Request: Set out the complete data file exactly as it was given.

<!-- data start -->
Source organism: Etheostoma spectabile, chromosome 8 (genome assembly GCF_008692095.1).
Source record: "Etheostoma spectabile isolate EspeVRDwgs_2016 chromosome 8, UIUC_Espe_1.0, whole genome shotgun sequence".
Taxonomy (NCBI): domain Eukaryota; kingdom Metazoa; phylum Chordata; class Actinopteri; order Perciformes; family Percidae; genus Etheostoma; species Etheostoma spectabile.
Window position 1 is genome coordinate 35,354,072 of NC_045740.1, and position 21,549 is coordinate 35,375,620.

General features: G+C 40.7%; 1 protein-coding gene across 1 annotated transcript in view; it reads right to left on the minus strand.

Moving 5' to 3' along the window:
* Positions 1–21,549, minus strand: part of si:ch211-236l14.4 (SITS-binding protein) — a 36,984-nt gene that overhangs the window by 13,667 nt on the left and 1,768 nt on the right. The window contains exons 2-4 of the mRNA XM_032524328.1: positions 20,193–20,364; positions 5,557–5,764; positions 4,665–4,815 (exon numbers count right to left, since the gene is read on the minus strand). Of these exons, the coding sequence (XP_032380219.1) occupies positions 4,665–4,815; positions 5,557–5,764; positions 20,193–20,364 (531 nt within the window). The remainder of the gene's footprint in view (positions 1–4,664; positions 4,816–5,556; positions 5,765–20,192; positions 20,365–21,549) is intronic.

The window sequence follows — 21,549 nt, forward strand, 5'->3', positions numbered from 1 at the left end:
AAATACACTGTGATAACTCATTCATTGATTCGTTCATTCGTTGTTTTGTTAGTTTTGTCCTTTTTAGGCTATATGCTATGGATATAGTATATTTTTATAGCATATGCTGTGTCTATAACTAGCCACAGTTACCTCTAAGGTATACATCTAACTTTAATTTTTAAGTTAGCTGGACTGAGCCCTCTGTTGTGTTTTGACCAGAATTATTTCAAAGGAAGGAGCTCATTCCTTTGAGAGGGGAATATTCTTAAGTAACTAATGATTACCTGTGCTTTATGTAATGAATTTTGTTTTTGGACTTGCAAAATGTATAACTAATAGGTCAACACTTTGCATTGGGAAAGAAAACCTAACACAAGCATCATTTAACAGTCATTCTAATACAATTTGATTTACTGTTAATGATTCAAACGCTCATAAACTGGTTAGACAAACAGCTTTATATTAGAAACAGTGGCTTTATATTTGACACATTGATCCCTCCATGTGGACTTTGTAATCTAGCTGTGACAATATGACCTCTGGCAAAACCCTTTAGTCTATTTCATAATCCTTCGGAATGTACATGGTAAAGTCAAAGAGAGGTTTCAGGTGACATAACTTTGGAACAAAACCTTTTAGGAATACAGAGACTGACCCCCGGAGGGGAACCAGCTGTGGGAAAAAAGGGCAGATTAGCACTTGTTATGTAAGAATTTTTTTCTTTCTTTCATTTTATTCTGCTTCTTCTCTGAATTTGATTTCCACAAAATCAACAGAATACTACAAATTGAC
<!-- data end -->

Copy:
Source organism: Etheostoma spectabile, chromosome 8 (genome assembly GCF_008692095.1).
Source record: "Etheostoma spectabile isolate EspeVRDwgs_2016 chromosome 8, UIUC_Espe_1.0, whole genome shotgun sequence".
Taxonomy (NCBI): domain Eukaryota; kingdom Metazoa; phylum Chordata; class Actinopteri; order Perciformes; family Percidae; genus Etheostoma; species Etheostoma spectabile.
Window position 1 is genome coordinate 35,354,072 of NC_045740.1, and position 21,549 is coordinate 35,375,620.

General features: G+C 40.7%; 1 protein-coding gene across 1 annotated transcript in view; it reads right to left on the minus strand.

Moving 5' to 3' along the window:
* Positions 1–21,549, minus strand: part of si:ch211-236l14.4 (SITS-binding protein) — a 36,984-nt gene that overhangs the window by 13,667 nt on the left and 1,768 nt on the right. The window contains exons 2-4 of the mRNA XM_032524328.1: positions 20,193–20,364; positions 5,557–5,764; positions 4,665–4,815 (exon numbers count right to left, since the gene is read on the minus strand). Of these exons, the coding sequence (XP_032380219.1) occupies positions 4,665–4,815; positions 5,557–5,764; positions 20,193–20,364 (531 nt within the window). The remainder of the gene's footprint in view (positions 1–4,664; positions 4,816–5,556; positions 5,765–20,192; positions 20,365–21,549) is intronic.

The window sequence follows — 21,549 nt, forward strand, 5'->3', positions numbered from 1 at the left end:
AAATACACTGTGATAACTCATTCATTGATTCGTTCATTCGTTGTTTTGTTAGTTTTGTCCTTTTTAGGCTATATGCTATGGATATAGTATATTTTTATAGCATATGCTGTGTCTATAACTAGCCACAGTTACCTCTAAGGTATACATCTAACTTTAATTTTTAAGTTAGCTGGACTGAGCCCTCTGTTGTGTTTTGACCAGAATTATTTCAAAGGAAGGAGCTCATTCCTTTGAGAGGGGAATATTCTTAAGTAACTAATGATTACCTGTGCTTTATGTAATGAATTTTGTTTTTGGACTTGCAAAATGTATAACTAATAGGTCAACACTTTGCATTGGGAAAGAAAACCTAACACAAGCATCATTTAACAGTCATTCTAATACAATTTGATTTACTGTTAATGATTCAAACGCTCATAAACTGGTTAGACAAACAGCTTTATATTAGAAACAGTGGCTTTATATTTGACACATTGATCCCTCCATGTGGACTTTGTAATCTAGCTGTGACAATATGACCTCTGGCAAAACCCTTTAGTCTATTTCATAATCCTTCGGAATGTACATGGTAAAGTCAAAGAGAGGTTTCAGGTGACATAACTTTGGAACAAAACCTTTTAGGAATACAGAGACTGACCCCCGGAGGGGAACCAGCTGTGGGAAAAAAGGGCAGATTAGCACTTGTTATGTAAGAATTTTTTTCTTTCTTTCATTTTATTCTGCTTCTTCTCTGAATTTGATTTCCACAAAATCAACAGAATACTACAAATTGAC